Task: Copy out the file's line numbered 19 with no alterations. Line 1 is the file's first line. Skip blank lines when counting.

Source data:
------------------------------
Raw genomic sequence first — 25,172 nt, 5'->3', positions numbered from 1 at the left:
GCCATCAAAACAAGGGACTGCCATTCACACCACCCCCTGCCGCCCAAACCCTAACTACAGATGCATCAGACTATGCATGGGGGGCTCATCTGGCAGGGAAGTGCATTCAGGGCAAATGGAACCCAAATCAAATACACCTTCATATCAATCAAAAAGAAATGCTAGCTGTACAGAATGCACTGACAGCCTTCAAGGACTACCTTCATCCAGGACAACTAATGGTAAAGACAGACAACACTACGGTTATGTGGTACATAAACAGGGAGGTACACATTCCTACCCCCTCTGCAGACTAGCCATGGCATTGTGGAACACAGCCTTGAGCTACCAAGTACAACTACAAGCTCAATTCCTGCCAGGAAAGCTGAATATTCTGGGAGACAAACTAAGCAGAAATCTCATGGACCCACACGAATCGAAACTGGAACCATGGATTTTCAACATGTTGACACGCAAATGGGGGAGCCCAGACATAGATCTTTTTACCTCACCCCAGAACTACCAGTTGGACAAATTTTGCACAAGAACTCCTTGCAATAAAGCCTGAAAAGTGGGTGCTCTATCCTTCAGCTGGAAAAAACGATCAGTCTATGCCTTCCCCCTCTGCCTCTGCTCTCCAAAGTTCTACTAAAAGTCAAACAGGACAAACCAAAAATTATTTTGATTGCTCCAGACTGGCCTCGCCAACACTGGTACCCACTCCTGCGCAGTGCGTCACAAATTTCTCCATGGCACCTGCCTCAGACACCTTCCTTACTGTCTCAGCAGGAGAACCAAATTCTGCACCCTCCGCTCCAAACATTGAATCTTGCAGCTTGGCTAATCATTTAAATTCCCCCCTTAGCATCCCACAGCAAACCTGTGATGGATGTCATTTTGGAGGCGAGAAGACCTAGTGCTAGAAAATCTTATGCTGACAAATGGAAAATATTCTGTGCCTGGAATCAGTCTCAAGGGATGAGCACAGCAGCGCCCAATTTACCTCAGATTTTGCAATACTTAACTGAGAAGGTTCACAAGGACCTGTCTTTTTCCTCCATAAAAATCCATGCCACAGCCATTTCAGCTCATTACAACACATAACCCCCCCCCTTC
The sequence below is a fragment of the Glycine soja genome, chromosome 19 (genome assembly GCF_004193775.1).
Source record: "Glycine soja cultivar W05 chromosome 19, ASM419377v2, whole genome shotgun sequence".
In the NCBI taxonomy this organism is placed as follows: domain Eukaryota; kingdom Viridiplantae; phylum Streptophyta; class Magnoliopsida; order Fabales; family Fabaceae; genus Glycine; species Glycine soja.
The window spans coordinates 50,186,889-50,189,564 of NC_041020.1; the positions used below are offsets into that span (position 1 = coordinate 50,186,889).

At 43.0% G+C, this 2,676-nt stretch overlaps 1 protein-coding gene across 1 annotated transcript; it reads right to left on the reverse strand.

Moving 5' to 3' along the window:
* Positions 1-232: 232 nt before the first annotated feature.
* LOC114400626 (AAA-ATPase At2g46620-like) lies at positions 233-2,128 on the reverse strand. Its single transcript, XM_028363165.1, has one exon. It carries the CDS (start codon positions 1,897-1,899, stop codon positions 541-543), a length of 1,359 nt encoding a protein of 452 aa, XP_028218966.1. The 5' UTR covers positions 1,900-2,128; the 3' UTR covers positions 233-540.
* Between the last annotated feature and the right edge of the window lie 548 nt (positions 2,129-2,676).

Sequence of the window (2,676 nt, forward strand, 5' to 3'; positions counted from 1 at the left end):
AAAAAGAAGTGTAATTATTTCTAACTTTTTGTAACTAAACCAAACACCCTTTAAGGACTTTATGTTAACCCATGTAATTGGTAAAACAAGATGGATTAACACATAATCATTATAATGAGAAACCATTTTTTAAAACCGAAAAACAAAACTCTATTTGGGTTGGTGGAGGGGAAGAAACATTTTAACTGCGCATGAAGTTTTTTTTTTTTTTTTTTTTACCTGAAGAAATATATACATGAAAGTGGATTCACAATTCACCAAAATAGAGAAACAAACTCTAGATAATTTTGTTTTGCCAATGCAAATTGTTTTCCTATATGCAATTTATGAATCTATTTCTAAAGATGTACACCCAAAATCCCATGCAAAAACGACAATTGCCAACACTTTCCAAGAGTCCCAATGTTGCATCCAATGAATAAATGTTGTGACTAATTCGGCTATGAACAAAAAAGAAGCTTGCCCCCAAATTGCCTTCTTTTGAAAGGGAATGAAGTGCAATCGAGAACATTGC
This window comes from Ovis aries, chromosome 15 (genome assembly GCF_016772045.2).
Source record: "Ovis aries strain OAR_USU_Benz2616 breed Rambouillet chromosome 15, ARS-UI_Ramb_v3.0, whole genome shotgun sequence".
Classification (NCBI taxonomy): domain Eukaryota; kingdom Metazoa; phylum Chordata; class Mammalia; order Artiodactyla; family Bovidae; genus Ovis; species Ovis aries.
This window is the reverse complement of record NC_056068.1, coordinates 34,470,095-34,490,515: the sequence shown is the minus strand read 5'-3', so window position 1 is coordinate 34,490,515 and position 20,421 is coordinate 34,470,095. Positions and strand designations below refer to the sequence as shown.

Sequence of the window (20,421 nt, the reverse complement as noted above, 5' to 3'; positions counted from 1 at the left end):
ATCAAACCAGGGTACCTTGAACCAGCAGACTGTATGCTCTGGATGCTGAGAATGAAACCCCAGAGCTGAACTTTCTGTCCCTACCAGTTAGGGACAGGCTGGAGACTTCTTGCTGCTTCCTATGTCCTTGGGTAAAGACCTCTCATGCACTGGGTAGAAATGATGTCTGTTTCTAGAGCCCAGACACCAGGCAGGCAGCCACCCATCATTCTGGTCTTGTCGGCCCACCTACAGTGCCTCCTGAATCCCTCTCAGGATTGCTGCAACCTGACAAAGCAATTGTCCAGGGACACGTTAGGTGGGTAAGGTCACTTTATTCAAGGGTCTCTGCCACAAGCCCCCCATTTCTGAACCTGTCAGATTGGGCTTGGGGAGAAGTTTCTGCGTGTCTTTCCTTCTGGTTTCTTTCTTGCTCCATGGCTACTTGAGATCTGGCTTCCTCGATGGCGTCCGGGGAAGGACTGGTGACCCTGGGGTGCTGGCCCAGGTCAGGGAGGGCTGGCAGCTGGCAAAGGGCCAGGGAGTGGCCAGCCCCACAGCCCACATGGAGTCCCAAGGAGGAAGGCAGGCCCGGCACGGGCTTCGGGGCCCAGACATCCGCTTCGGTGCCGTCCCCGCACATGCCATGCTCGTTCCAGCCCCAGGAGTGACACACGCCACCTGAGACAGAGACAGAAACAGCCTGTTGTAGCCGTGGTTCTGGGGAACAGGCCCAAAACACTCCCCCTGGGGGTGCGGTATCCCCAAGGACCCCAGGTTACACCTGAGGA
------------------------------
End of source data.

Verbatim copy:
ATCAAACCAGGGTACCTTGAACCAGCAGACTGTATGCTCTGGATGCTGAGAATGAAACCCCAGAGCTGAACTTTCTGTCCCTACCAGTTAGGGACAGGCTGGAGACTTCTTGCTGCTTCCTATGTCCTTGGGTAAAGACCTCTCATGCACTGGGTAGAAATGATGTCTGTTTCTAGAGCCCAGACACCAGGCAGGCAGCCACCCATCATTCTGGTCTTGTCGGCCCACCTACAGTGCCTCCTGAATCCCTCTCAGGATTGCTGCAACCTGACAAAGCAATTGTCCAGGGACACGTTAGGTGGGTAAGGTCACTTTATTCAAGGGTCTCTGCCACAAGCCCCCCATTTCTGAACCTGTCAGATTGGGCTTGGGGAGAAGTTTCTGCGTGTCTTTCCTTCTGGTTTCTTTCTTGCTCCATGGCTACTTGAGATCTGGCTTCCTCGATGGCGTCCGGGGAAGGACTGGTGACCCTGGGGTGCTGGCCCAGGTCAGGGAGGGCTGGCAGCTGGCAAAGGGCCAGGGAGTGGCCAGCCCCACAGCCCACATGGAGTCCCAAGGAGGAAGGCAGGCCCGGCACGGGCTTCGGGGCCCAGACATCCGCTTCGGTGCCGTCCCCGCACATGCCATGCTCGTTCCAGCCCCAGGAGTGACACACGCCACCTGAGACAGAGACAGAAACAGCCTGTTGTAGCCGTGGTTCTGGGGAACAGGCCCAAAACACTCCCCCTGGGGGTGCGGTATCCCCAAGGACCCCAGGTTACACCTGAGGA